USAID Administrator Rajiv Shah was in Seattle on Tuesday to speak at the annual Life Science Innovation Northwest conference, the Seattle Times’ blog, “The Business of Giving,” reports. The blog outlines the Obama administration’s global health and development goals, including the six-year $63 billion Global Health Initiative (GHI), as well as some of the challenges facing Shah at USAID.
Nature News examines GAVI Alliance’s multi-billion-dollar budget shortfall ahead of a donors meeting in The Hague March 25-26. The meeting, which marks “the first time that the global-health partnership, based in Geneva, Switzerland, has brought together all of its major donors â€” countries and philanthropic organizations â€” at a single fund-raising event,” also demonstrates “the current woes at the organization, which since its creation in 2000 has taken vaccination rates in low-income countries to record highs,” the news service writes.
Former President Clinton, Bill Gates Encourage U.S. Global Health Investment At Senate Foreign Relations Committee Hearing
Former President Bill Clinton and Bill Gates, co-chair of the Bill & Melinda Gates Foundation, said Wednesday at a Senate Foreign Relations Committee hearing “that U.S. investments in fighting [HIV/]AIDS, malaria and other diseases in underdeveloped nations save lives and play a vital role in improving America’s image abroad,” the Associated Press reports.
Lancet World Report examines the challenges ahead for the GAVI Alliance, which after a decade of “steadily increasing financing” is now “facing a funding shortfall for the next decade that could hamper the roll-out of new vaccines.” GAVI leaders attribute the funding challenges to the global economic crisis, which has kept government aid budgets from increasing, according to the Lancet.
Test-And-Treat Model For Tackling HIV Not ‘Common Sense’ In a Guardian opinion piece, columnist Elizabeth Pisani challenges the assumptions made by the “mathematical model that shows that if we test everyone in Africa for HIV once a year and give everyone who tests positive expensive drugs right away and for…
New research published in BMC Pregnancy and Childbirth notes some of the “serious short- and long-term health issues” associated with preterm births and identifies steps that can be taken to reduce the number of stillbirths and premature births worldwide, United Press International reports. Each year, 13 million babies are born preterm and there are 3.2 million stillbirths, according to the research. “Neonatal deaths account for more than 42 percent of mortality in children under age 5 â€“ a rise from 37 percent in the year 2000, the report said,” UPI writes (2/22).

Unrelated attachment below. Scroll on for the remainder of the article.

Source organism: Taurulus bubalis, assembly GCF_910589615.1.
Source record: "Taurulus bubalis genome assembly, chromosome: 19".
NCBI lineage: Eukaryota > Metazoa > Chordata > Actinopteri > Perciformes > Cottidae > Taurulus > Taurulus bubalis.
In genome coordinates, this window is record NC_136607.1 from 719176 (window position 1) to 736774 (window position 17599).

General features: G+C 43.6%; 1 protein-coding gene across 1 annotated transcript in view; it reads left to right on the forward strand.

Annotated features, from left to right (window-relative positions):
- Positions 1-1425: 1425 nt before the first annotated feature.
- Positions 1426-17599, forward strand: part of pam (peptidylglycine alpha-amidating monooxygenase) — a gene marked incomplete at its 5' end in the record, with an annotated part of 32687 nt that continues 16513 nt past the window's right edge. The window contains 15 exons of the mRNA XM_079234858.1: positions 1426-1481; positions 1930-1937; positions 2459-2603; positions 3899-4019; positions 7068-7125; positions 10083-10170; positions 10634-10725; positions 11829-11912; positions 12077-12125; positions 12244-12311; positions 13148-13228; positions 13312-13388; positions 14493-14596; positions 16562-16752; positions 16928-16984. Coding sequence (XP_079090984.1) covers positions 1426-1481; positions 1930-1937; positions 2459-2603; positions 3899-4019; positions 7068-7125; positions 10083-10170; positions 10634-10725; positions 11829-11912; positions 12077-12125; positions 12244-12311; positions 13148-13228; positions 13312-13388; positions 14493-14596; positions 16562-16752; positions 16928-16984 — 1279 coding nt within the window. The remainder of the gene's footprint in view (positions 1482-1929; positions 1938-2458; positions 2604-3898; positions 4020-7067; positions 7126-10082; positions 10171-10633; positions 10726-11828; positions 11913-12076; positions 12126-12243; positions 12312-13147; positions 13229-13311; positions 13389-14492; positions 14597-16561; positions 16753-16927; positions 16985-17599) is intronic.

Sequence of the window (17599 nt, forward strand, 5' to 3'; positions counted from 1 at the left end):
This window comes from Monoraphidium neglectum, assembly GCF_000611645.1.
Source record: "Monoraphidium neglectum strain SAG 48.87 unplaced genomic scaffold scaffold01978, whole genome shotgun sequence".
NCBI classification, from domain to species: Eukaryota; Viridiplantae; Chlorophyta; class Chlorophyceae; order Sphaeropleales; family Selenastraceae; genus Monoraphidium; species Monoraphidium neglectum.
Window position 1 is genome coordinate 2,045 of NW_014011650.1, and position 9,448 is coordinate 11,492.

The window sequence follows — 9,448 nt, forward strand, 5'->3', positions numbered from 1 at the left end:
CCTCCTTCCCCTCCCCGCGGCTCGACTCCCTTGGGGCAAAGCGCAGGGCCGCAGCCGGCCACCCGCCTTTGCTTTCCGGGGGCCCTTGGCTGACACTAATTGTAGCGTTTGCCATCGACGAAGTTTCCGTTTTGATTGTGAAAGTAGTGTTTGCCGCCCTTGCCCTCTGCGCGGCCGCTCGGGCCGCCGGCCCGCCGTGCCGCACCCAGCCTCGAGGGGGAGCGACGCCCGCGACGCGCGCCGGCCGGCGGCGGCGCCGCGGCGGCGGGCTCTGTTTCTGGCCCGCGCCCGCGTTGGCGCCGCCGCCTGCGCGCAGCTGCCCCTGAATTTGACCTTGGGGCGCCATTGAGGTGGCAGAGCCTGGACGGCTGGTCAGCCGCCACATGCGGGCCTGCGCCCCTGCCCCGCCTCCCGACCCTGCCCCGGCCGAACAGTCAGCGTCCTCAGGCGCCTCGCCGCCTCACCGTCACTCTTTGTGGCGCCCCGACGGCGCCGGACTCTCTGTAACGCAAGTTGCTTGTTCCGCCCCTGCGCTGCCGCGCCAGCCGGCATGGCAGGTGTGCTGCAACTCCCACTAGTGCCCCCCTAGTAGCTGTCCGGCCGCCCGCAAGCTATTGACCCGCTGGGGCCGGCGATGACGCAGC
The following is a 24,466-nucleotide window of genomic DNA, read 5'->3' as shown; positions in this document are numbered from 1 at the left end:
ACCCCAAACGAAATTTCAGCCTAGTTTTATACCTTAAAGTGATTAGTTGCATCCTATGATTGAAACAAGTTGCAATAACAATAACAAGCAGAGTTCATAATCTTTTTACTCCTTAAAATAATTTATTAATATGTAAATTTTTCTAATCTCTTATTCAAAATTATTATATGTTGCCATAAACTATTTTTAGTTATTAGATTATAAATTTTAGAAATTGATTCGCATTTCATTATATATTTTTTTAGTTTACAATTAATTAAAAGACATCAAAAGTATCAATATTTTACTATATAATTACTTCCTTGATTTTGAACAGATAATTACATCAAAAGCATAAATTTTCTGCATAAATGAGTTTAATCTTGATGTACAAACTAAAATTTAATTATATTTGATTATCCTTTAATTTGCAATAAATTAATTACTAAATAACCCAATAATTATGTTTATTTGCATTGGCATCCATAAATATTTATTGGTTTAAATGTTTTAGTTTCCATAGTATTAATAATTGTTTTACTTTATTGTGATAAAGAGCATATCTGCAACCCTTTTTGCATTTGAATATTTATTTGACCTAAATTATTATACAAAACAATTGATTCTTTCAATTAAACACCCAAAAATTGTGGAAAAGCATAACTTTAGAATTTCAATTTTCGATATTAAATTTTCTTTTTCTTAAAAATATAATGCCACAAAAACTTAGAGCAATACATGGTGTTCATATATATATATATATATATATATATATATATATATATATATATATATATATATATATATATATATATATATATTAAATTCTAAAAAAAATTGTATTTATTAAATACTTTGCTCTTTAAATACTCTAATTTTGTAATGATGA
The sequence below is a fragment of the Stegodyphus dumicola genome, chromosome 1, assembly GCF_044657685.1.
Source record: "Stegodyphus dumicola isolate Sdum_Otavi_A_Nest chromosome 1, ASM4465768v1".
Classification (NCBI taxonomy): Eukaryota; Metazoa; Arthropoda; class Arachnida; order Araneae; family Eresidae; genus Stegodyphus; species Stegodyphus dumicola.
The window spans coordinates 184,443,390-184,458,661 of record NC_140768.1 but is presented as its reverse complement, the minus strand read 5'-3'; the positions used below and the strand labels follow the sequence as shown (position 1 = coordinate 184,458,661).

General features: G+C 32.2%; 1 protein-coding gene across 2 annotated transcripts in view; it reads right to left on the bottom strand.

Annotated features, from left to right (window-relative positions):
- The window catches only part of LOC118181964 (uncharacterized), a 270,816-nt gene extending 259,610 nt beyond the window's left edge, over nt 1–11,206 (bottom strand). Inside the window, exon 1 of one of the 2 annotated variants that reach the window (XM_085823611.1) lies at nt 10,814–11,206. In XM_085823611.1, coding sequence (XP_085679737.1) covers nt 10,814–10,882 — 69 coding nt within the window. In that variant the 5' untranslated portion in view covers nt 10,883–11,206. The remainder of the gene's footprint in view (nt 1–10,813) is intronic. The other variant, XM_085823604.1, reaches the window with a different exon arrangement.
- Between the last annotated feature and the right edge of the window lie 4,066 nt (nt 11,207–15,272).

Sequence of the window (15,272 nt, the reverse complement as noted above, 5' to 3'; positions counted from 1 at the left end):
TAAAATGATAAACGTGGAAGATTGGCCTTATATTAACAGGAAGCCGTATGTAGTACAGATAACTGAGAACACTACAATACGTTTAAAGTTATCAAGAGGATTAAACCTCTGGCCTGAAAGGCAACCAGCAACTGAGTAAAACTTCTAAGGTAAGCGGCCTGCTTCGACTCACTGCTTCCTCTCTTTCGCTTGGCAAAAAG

A team of British researchers have developed a simple, low-cost method to stablize vaccines in tropical climates, which they say could help to revolutionalize vaccination campaigns in developing countries, Reuters reports. “The technology developed by Oxford University scientists and the privately owned Nova Laboratories would remove the need for costly infrastructure, like fridges and freezers that require power and can break down, and highly trained staff,” the news service writes, adding that the research was funded by the Bill & Melinda Gates Foundation and the Wellcome Trust (Kelland, 2/17).
Under Shah’s Leadership, USAID Poised ‘To Regain Its Prominence’ In Global Nutrition, Lancet Opinion SaysÂ Rajiv Shah’s appointment as USAID administrator “comes at a crucial time of challenge and opportunity for the Agency to improve the nutritional well-being of impoverished societies,” write the authors of a Lancet Comment that examines…
Bill and Melinda Gates announced Friday during the World Economic Forum in Davos, Switzerland, that their foundation would commit $10 billion over the next decade to research, develop and deliver vaccines for the world’s poorest countries, the New York Times reports (McNeil, 1/29). The Gateses “said they hope the commitment would spur support by governments, corporations, and other donors for vaccinations efforts,” the Chronicle of Philanthropy writes (Wilhelm, 1/29).
In his second annual letter, Bill Gates reflects on the Bill & Melinda Gates Foundation’s work and the importance innovation will play in overcoming some of the world’s greatest challenges, including in global health and agriculture, the Associated Press/Wall Street Journal reports. “Gates says the foundation currently is backing 30 areas of innovation including online learning, teacher improvement, malaria vaccine development, HIV prevention, and genetically modified seeds,” according to the news service (1/25).